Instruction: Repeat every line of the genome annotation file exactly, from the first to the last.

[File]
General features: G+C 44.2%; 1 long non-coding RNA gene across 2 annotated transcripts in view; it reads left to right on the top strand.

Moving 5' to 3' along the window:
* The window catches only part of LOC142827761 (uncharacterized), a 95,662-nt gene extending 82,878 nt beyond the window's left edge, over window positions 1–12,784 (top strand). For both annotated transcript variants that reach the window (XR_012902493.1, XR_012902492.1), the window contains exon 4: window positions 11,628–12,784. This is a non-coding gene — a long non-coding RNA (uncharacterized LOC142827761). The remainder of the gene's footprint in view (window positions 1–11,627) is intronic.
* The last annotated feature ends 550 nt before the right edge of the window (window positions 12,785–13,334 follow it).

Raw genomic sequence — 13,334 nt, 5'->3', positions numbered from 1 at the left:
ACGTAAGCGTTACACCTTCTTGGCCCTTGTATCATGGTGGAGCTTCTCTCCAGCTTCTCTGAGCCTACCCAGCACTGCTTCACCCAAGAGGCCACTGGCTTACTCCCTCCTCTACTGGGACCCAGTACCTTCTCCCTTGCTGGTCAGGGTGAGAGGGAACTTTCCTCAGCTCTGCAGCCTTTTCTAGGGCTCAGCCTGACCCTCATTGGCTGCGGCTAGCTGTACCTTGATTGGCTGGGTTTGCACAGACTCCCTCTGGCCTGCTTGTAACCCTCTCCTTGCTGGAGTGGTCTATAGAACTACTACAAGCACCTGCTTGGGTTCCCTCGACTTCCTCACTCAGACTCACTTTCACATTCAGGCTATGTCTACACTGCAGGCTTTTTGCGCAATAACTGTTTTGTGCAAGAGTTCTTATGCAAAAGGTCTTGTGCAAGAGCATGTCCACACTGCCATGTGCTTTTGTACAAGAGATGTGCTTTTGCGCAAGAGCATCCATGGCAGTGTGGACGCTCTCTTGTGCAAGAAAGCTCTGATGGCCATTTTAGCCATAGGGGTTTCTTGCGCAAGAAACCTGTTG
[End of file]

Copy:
General features: G+C 44.2%; 1 long non-coding RNA gene across 2 annotated transcripts in view; it reads left to right on the top strand.

Moving 5' to 3' along the window:
* The window catches only part of LOC142827761 (uncharacterized), a 95,662-nt gene extending 82,878 nt beyond the window's left edge, over window positions 1–12,784 (top strand). For both annotated transcript variants that reach the window (XR_012902493.1, XR_012902492.1), the window contains exon 4: window positions 11,628–12,784. This is a non-coding gene — a long non-coding RNA (uncharacterized LOC142827761). The remainder of the gene's footprint in view (window positions 1–11,627) is intronic.
* The last annotated feature ends 550 nt before the right edge of the window (window positions 12,785–13,334 follow it).

Raw genomic sequence — 13,334 nt, 5'->3', positions numbered from 1 at the left:
ACGTAAGCGTTACACCTTCTTGGCCCTTGTATCATGGTGGAGCTTCTCTCCAGCTTCTCTGAGCCTACCCAGCACTGCTTCACCCAAGAGGCCACTGGCTTACTCCCTCCTCTACTGGGACCCAGTACCTTCTCCCTTGCTGGTCAGGGTGAGAGGGAACTTTCCTCAGCTCTGCAGCCTTTTCTAGGGCTCAGCCTGACCCTCATTGGCTGCGGCTAGCTGTACCTTGATTGGCTGGGTTTGCACAGACTCCCTCTGGCCTGCTTGTAACCCTCTCCTTGCTGGAGTGGTCTATAGAACTACTACAAGCACCTGCTTGGGTTCCCTCGACTTCCTCACTCAGACTCACTTTCACATTCAGGCTATGTCTACACTGCAGGCTTTTTGCGCAATAACTGTTTTGTGCAAGAGTTCTTATGCAAAAGGTCTTGTGCAAGAGCATGTCCACACTGCCATGTGCTTTTGTACAAGAGATGTGCTTTTGCGCAAGAGCATCCATGGCAGTGTGGACGCTCTCTTGTGCAAGAAAGCTCTGATGGCCATTTTAGCCATAGGGGTTTCTTGCGCAAGAAACCTGTTG